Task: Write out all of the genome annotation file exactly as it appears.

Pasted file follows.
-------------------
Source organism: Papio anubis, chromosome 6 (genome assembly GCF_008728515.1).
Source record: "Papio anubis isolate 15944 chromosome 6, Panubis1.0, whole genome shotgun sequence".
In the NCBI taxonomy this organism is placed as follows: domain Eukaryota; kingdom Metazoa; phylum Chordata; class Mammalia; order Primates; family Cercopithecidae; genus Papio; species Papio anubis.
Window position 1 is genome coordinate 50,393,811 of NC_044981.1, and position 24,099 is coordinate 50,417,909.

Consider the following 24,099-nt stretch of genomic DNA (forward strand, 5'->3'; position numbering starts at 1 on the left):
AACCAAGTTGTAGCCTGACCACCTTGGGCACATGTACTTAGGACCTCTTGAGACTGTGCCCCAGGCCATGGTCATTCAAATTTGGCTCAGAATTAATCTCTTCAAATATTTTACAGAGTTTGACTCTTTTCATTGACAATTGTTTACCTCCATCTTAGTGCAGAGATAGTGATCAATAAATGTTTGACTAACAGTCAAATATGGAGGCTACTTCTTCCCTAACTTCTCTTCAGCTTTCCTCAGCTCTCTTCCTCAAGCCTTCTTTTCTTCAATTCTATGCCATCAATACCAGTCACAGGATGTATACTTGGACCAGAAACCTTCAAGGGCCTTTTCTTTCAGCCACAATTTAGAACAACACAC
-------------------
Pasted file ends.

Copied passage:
Source organism: Papio anubis, chromosome 6 (genome assembly GCF_008728515.1).
Source record: "Papio anubis isolate 15944 chromosome 6, Panubis1.0, whole genome shotgun sequence".
In the NCBI taxonomy this organism is placed as follows: domain Eukaryota; kingdom Metazoa; phylum Chordata; class Mammalia; order Primates; family Cercopithecidae; genus Papio; species Papio anubis.
Window position 1 is genome coordinate 50,393,811 of NC_044981.1, and position 24,099 is coordinate 50,417,909.

Consider the following 24,099-nt stretch of genomic DNA (forward strand, 5'->3'; position numbering starts at 1 on the left):
AACCAAGTTGTAGCCTGACCACCTTGGGCACATGTACTTAGGACCTCTTGAGACTGTGCCCCAGGCCATGGTCATTCAAATTTGGCTCAGAATTAATCTCTTCAAATATTTTACAGAGTTTGACTCTTTTCATTGACAATTGTTTACCTCCATCTTAGTGCAGAGATAGTGATCAATAAATGTTTGACTAACAGTCAAATATGGAGGCTACTTCTTCCCTAACTTCTCTTCAGCTTTCCTCAGCTCTCTTCCTCAAGCCTTCTTTTCTTCAATTCTATGCCATCAATACCAGTCACAGGATGTATACTTGGACCAGAAACCTTCAAGGGCCTTTTCTTTCAGCCACAATTTAGAACAACACAC